Get packing

I have frequently made the observation that a key difference between embedded and desktop system programming is variability: every Windows PC is essentially the same, whereas every embedded system is different. There are a number of implications of this variability tools need to be more sophisticated and flexible; programmers need to be ready to accommodate the specific requirements of their system; standard programming languages are mostly non-ideal for the job.

I have written on a number of occasions [like here] about the non-ideal nature of standard programming languages for embedded applications. A specific aspect that can give trouble is control of optimization …

Optimization is a big topic. Broadly it is a set of processes and algorithms that enable a compiler to advance from translating code from [say] C into assembly language to translating an algorithm expressed in C into a functionally identical one expressed in assembly. This is a subtle, but important difference. Again, I have explored this before.

A key aspect of optimization is memory utilization. Typically, a decision has to be made in the trade-off between having fast code or small code – it is rare to have the best of both worlds. This decision also applies to data. The way that data is stored into memory affects its access time. With a 32-bit CPU, if everything is aligned with word boundaries, access time is fast; this is termed “unpacked data”. Alternatively, if bytes of data are stored as efficiently as possible, it may take more effort to retrieve data and hence the access time is slower; this is “packed” data. So, you have a choice much the same as with code: compact data that is slow to access or a bit of wasted memory, but fast access to data.

Most embedded compilers have a switch to select what kind of code generation and optimization is required. However, there may be a situation where you decide to have all your data unpacked for speed, but have certain data structures where you would rather save memory by packing. Or perhaps you pack all the data and have certain items which you want unpacked either for speed or for sharing with other software. For these situations, many embedded compilers feature two extension keywords – packed and unpacked – which override the appropriate code generation options. It is unlikely that you would use both keywords in one program, as only one of the two code generation options can be active at any one time.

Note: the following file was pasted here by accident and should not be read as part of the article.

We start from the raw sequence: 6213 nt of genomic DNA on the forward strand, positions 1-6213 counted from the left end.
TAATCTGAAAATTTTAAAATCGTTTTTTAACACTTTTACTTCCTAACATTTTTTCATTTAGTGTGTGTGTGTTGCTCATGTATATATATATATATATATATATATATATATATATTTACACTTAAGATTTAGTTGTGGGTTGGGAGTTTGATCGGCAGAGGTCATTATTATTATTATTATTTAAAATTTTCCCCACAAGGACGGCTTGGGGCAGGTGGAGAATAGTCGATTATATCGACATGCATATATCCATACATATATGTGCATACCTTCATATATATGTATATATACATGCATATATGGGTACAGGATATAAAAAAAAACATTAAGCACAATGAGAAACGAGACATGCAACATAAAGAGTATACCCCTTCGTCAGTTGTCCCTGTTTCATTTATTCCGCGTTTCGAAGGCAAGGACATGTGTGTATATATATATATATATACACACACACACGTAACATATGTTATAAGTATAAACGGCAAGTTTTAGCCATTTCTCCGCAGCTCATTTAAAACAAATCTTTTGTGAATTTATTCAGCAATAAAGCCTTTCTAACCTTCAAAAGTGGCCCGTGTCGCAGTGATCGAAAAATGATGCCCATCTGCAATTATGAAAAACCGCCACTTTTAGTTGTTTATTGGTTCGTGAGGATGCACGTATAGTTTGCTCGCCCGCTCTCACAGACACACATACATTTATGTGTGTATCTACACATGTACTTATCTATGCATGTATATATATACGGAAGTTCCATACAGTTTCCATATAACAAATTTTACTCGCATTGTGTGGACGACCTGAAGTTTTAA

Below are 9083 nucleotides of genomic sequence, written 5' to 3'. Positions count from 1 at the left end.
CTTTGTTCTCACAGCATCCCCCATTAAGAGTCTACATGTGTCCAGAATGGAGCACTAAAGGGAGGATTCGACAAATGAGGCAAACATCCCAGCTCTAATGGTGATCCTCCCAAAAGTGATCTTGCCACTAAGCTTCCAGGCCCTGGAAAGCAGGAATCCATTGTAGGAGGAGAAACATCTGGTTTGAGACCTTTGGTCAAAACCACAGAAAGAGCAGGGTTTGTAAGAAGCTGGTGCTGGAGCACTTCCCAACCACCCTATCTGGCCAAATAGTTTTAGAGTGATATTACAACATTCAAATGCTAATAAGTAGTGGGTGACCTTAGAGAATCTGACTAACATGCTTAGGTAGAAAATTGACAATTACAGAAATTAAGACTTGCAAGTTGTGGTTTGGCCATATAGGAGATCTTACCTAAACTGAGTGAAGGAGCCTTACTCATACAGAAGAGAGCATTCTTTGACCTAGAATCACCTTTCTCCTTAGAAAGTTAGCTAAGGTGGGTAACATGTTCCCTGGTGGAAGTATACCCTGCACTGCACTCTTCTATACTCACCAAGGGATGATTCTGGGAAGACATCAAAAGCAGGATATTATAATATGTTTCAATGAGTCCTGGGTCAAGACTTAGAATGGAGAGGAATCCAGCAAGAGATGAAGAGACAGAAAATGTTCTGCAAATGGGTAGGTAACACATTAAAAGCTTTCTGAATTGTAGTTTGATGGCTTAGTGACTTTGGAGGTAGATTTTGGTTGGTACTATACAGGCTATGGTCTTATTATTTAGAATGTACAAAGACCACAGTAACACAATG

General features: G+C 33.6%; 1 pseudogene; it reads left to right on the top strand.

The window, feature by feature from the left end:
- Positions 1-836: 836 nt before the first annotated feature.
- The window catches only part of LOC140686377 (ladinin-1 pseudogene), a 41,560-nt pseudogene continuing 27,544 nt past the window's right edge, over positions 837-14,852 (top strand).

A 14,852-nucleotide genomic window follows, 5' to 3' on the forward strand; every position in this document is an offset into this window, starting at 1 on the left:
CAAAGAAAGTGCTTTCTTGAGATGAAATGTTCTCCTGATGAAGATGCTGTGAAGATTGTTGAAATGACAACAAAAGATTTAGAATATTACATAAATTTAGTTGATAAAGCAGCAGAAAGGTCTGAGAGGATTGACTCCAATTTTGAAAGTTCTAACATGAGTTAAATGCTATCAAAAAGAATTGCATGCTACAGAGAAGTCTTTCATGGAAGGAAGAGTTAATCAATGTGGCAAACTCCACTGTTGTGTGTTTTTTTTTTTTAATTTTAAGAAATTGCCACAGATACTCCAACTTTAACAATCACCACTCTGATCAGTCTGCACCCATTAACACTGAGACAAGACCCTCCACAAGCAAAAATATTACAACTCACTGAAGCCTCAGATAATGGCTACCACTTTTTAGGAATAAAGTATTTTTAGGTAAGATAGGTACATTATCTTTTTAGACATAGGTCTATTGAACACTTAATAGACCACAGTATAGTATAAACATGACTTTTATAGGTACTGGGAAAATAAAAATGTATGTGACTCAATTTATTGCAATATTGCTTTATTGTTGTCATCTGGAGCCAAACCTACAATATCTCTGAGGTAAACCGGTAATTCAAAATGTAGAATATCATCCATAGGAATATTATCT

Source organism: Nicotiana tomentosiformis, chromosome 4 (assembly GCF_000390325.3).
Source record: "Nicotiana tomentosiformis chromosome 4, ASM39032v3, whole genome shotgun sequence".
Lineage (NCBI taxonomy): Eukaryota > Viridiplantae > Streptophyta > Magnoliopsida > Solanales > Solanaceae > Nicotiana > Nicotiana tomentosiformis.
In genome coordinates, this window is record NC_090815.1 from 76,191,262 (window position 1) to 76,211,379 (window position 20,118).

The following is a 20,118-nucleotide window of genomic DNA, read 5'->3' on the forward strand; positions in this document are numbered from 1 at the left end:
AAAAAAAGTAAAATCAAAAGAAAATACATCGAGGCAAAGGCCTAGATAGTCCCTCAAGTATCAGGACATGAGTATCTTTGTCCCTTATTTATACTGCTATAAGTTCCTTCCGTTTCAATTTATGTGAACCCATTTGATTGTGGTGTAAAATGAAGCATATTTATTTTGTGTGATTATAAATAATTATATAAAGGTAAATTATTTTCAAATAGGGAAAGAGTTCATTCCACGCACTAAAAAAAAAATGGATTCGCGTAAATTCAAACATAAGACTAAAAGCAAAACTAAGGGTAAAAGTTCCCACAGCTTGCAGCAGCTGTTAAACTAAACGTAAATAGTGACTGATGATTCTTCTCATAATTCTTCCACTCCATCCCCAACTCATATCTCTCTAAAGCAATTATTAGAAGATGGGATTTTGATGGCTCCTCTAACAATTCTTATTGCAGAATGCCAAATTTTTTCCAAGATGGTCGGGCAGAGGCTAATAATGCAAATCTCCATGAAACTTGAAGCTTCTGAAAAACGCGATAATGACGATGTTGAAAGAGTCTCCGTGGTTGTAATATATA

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Posted August 8th, 2011, by

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Commented on 10 August 2011 at 16:35
By Dan S


One other point worth mentioning – something that surprised me when I first observed it…

Sometimes optimizing for size can actually result in improved performance (speed) as well. Although I guess the “size” is really more “code size” than data size, but I’ve still seen it work that way.

A somewhat contrived example… suppose you have a switch statement with cases for ‘A’ through ‘Z’… and suppose the (dumb) compiler implements it as a series of cascaded if-else statements (I did mention this was a “contrived” example with a “dumb” compiler, didn’t I?)

When told to optimize for (code) size, it would probably use a jump table, which would also run faster.

I’ve seen more intricate real-world examples of this effect, unfortunately I don’t have any at hand, hence my silly example. But I wanted to mention this because most of my experience & intuition is that when it comes to optimization, you have to “Rob Peter to pay Paul” — but that isn’t always the case.

I did a course on Embedded Software Optimization, including a case study from Mentor, a couple years back. The course is located here:

Commented on 10 August 2011 at 17:54
By Dan S

Hi Colin,

I guess I wasn’t clear. I didn’t mean to imply that Mentor sourced / authored the course (I did), but if you go to slide 38, the start of the case study, you’ll see it involves Nucleus & the Mentor tools (compiler, Edge Suite profiler, etc.)

    Commented on 10 August 2011 at 18:27
    By Colin Walls

    Ah right. I see. I didn’t go through all the slides. Thanks for the clarification.

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